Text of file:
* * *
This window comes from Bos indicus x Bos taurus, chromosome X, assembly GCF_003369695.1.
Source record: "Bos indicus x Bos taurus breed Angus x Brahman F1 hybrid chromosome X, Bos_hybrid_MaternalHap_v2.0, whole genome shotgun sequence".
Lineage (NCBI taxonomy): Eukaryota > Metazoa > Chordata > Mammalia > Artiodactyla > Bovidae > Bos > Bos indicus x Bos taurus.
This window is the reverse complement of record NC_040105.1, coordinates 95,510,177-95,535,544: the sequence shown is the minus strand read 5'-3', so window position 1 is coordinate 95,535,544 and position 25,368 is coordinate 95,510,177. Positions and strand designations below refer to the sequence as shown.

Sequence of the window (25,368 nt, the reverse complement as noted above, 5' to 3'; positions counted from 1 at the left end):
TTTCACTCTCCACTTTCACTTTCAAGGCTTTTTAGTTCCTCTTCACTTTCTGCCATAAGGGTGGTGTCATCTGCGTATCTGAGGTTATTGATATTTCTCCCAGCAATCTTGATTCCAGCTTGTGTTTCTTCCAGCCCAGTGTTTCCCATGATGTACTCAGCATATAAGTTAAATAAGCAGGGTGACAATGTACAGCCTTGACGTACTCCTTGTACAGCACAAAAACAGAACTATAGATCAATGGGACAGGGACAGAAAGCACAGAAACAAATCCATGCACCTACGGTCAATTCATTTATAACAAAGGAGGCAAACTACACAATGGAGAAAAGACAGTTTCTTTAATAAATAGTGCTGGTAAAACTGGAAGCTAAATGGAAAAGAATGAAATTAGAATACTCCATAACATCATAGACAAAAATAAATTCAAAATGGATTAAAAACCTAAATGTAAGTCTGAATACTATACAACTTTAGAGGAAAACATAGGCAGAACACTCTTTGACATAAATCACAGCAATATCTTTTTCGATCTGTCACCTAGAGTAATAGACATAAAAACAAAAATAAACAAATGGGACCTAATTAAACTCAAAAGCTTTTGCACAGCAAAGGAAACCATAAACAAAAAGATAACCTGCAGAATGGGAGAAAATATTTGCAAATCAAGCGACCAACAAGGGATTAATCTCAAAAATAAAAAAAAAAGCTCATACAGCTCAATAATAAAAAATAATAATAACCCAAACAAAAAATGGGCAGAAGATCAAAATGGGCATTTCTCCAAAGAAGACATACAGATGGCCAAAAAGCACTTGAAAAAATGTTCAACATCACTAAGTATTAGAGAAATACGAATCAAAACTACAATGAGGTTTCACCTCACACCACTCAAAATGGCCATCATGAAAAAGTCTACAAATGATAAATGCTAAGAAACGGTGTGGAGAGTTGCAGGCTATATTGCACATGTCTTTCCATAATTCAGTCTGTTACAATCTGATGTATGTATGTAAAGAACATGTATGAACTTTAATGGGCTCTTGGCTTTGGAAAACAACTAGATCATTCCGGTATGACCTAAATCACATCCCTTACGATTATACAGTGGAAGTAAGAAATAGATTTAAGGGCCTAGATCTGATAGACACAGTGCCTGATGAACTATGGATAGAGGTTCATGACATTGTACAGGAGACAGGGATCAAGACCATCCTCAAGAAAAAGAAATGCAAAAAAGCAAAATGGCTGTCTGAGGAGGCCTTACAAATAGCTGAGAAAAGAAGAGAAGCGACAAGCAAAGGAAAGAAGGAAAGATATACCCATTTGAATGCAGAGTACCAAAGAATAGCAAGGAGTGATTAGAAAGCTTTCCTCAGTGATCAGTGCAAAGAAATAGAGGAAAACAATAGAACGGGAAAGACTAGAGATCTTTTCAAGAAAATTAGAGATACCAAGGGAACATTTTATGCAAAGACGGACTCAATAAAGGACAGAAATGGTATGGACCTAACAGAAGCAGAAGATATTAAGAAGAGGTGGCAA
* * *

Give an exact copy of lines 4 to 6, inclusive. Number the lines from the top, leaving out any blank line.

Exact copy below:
This window is the reverse complement of record NC_040105.1, coordinates 95,510,177-95,535,544: the sequence shown is the minus strand read 5'-3', so window position 1 is coordinate 95,535,544 and position 25,368 is coordinate 95,510,177. Positions and strand designations below refer to the sequence as shown.

Sequence of the window (25,368 nt, the reverse complement as noted above, 5' to 3'; positions counted from 1 at the left end):
TTTCACTCTCCACTTTCACTTTCAAGGCTTTTTAGTTCCTCTTCACTTTCTGCCATAAGGGTGGTGTCATCTGCGTATCTGAGGTTATTGATATTTCTCCCAGCAATCTTGATTCCAGCTTGTGTTTCTTCCAGCCCAGTGTTTCCCATGATGTACTCAGCATATAAGTTAAATAAGCAGGGTGACAATGTACAGCCTTGACGTACTCCTTGTACAGCACAAAAACAGAACTATAGATCAATGGGACAGGGACAGAAAGCACAGAAACAAATCCATGCACCTACGGTCAATTCATTTATAACAAAGGAGGCAAACTACACAATGGAGAAAAGACAGTTTCTTTAATAAATAGTGCTGGTAAAACTGGAAGCTAAATGGAAAAGAATGAAATTAGAATACTCCATAACATCATAGACAAAAATAAATTCAAAATGGATTAAAAACCTAAATGTAAGTCTGAATACTATACAACTTTAGAGGAAAACATAGGCAGAACACTCTTTGACATAAATCACAGCAATATCTTTTTCGATCTGTCACCTAGAGTAATAGACATAAAAACAAAAATAAACAAATGGGACCTAATTAAACTCAAAAGCTTTTGCACAGCAAAGGAAACCATAAACAAAAAGATAACCTGCAGAATGGGAGAAAATATTTGCAAATCAAGCGACCAACAAGGGATTAATCTCAAAAATAAAAAAAAAAGCTCATACAGCTCAATAATAAAAAATAATAATAACCCAAACAAAAAATGGGCAGAAGATCAAAATGGGCATTTCTCCAAAGAAGACATACAGATGGCCAAAAAGCACTTGAAAAAATGTTCAACATCACTAAGTATTAGAGAAATACGAATCAAAACTACAATGAGGTTTCACCTCACACCACTCAAAATGGCCATCATGAAAAAGTCTACAAATGATAAATGCTAAGAAACGGTGTGGAGAGTTGCAGGCTATATTGCACATGTCTTTCCATAATTCAGTCTGTTACAATCTGATGTATGTATGTAAAGAACATGTATGAACTTTAATGGGCTCTTGGCTTTGGAAAACAACTAGATCATTCCGGTATGACCTAAATCACATCCCTTACGATTATACAGTGGAAGTAAGAAATAGATTTAAGGGCCTAGATCTGATAGACACAGTGCCTGATGAACTATGGATAGAGGTTCATGACATTGTACAGGAGACAGGGATCAAGACCATCCTCAAGAAAAAGAAATGCAAAAAAGCAAAATGGCTGTCTGAGGAGGCCTTACAAATAGCTGAGAAAAGAAGAGAAGCGACAAGCAAAGGAAAGAAGGAAAGATATACCCATTTGAATGCAGAGTACCAAAGAATAGCAAGGAGTGATTAGAAAGCTTTCCTCAGTGATCAGTGCAAAGAAATAGAGGAAAACAATAGAACGGGAAAGACTAGAGATCTTTTCAAGAAAATTAGAGATACCAAGGGAACATTTTATGCAAAGACGGACTCAATAAAGGACAGAAATGGTATGGACCTAACAGAAGCAGAAGATATTAAGAAGAGGTGGCAA